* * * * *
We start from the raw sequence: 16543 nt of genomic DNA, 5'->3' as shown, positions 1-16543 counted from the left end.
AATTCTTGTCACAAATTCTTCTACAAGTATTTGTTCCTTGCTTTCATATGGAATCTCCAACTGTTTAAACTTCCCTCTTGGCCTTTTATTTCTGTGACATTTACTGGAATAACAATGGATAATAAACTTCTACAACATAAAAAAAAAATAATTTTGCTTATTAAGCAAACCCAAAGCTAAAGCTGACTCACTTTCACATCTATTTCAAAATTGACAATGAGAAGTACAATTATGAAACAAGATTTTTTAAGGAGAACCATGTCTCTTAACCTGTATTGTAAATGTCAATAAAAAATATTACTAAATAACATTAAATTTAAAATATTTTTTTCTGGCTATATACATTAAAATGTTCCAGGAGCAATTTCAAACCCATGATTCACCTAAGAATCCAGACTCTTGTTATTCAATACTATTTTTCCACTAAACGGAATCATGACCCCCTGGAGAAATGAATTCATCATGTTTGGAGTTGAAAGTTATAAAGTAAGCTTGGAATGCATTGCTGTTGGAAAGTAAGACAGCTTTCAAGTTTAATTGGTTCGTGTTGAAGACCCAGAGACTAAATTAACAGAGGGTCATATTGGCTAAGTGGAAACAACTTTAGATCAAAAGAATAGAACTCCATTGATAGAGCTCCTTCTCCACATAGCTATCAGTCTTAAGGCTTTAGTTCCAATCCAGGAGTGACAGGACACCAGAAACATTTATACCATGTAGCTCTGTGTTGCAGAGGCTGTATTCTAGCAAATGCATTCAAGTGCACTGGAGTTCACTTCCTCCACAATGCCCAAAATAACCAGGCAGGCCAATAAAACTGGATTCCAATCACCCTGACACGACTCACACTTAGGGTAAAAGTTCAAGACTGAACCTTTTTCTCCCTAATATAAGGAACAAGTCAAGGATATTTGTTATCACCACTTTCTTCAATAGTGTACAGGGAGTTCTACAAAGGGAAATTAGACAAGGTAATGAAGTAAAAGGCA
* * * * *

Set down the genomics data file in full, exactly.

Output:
We start from the raw sequence: 16543 nt of genomic DNA, 5'->3' as shown, positions 1-16543 counted from the left end.
AATTCTTGTCACAAATTCTTCTACAAGTATTTGTTCCTTGCTTTCATATGGAATCTCCAACTGTTTAAACTTCCCTCTTGGCCTTTTATTTCTGTGACATTTACTGGAATAACAATGGATAATAAACTTCTACAACATAAAAAAAAAATAATTTTGCTTATTAAGCAAACCCAAAGCTAAAGCTGACTCACTTTCACATCTATTTCAAAATTGACAATGAGAAGTACAATTATGAAACAAGATTTTTTAAGGAGAACCATGTCTCTTAACCTGTATTGTAAATGTCAATAAAAAATATTACTAAATAACATTAAATTTAAAATATTTTTTTCTGGCTATATACATTAAAATGTTCCAGGAGCAATTTCAAACCCATGATTCACCTAAGAATCCAGACTCTTGTTATTCAATACTATTTTTCCACTAAACGGAATCATGACCCCCTGGAGAAATGAATTCATCATGTTTGGAGTTGAAAGTTATAAAGTAAGCTTGGAATGCATTGCTGTTGGAAAGTAAGACAGCTTTCAAGTTTAATTGGTTCGTGTTGAAGACCCAGAGACTAAATTAACAGAGGGTCATATTGGCTAAGTGGAAACAACTTTAGATCAAAAGAATAGAACTCCATTGATAGAGCTCCTTCTCCACATAGCTATCAGTCTTAAGGCTTTAGTTCCAATCCAGGAGTGACAGGACACCAGAAACATTTATACCATGTAGCTCTGTGTTGCAGAGGCTGTATTCTAGCAAATGCATTCAAGTGCACTGGAGTTCACTTCCTCCACAATGCCCAAAATAACCAGGCAGGCCAATAAAACTGGATTCCAATCACCCTGACACGACTCACACTTAGGGTAAAAGTTCAAGACTGAACCTTTTTCTCCCTAATATAAGGAACAAGTCAAGGATATTTGTTATCACCACTTTCTTCAATAGTGTACAGGGAGTTCTACAAAGGGAAATTAGACAAGGTAATGAAGTAAAAGGCA